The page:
Management of “evolving regional catastrophe risk” is fundamental to insurers’ strategies in Asia-Pacific, says Ernst & Young
Corporations, insurers and reinsurers now realise that the likelihood of natural disasters is greater than they had previously thought, according to Ernst & Young (EY) Actuarial Services partner Russel Lok and senior manager William Liang.
Lok and Liang say that although co-insurance and simple excess of loss reinsurance have historically been used to manage underwriting capacity, insurers now need to review their natural catastrophe exposure and evaluate whether they have sufficient and appropriate reinsurance cover.
EY’s 2013 Asia-Pacific insurance outlook points out that although reinsurance is used extensively in mature insurance markets, many insurers in developing markets baulk at buying catastrophe reinsurance. However, the report claims that the increasing frequency and severity of natural catastrophes are forcing more insurers in the region to cede additional risk to reinsurers.
Singapore-based Liang says that, in an effort to improve insurers’ enterprise risk-management practices, many local insurance regulators are urging companies to establish and state clearly their risk appetite regarding a wide range of risks.
“Regional nat cat risk is an important element of the insurance risk for many general insurers and reinsurers, and companies will therefore become more conscious of the need to purchase the right level and type of reinsurance so their net exposure to catastrophe losses is actually consistent with their risk appetite,” he says.
Commercial property insurance is a good example of an area that needs more focus, says Liang. “While the impact of catastrophe on the property-damage element is quite apparent and immediate, it is actually quantifying the contingent business interruption losses that is much more challenging,” he says.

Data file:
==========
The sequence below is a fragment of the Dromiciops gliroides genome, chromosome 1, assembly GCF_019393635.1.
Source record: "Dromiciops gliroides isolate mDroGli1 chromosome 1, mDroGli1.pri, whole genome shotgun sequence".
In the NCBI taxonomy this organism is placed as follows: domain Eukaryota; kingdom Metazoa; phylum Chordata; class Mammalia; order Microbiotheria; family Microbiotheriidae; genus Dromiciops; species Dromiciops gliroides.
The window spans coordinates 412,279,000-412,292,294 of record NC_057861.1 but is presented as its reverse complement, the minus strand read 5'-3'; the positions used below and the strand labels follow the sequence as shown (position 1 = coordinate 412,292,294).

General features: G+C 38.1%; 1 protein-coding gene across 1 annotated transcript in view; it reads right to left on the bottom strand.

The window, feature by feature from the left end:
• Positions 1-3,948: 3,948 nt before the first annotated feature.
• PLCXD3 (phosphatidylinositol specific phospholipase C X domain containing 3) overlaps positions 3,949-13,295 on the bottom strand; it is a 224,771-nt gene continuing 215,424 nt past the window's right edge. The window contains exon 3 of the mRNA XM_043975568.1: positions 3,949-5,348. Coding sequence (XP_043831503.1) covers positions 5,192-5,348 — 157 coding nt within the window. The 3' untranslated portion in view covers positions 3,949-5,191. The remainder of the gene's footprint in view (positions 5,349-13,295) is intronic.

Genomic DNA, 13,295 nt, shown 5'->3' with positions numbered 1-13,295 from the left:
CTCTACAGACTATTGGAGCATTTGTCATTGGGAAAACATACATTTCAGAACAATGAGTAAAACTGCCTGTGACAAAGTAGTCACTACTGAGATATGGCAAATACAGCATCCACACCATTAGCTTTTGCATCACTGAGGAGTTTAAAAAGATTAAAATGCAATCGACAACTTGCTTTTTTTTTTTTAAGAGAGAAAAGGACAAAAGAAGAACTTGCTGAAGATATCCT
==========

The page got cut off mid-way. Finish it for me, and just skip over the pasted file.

“But this is very important because often these losses turn out to be much more than property-damage losses. That needs to be incorporated into the modelling.”
Liang says risk professionals must understand both the value and limitations of catastrophe modelling for the effective management of risk. “For example, some vendor catastrophe models have their limitations in addressing risks such as tsunami, flood, business interruption losses, disruption to supply chains, and so on,” he says.
“Such limitations are quite important to point out to those who rely on the outputs of these models.”
Lok says insurance and reinsurance companies interested in continuous improvement are now looking at refining their models, and will feed this into pricing and products. “It’s probably going to take a while to settle on which is the best model – maybe that will never be answered – but having discussion around the models has got to be good for improving the overall science of insurance,” he says.
“The fact that there are these models out there with people debating them is good because it prompts people to think about it. It raises the sophistication of the industry.”
Lok says the trick is to use all the information available, including modelling, to “extend the scope of what people had previously thought was possible”. “Good risk managers will make the right call between the speculative and the potential,” he says.
“A skilled risk manager will think, ‘OK, everyone talks about Thai floods, but do they talk about Vietnamese floods?’. They are clever enough to say, ‘Did you see what happened in Thailand? Well, Vietnam is similarly exposed’. But how best do you quantify this appropriately?”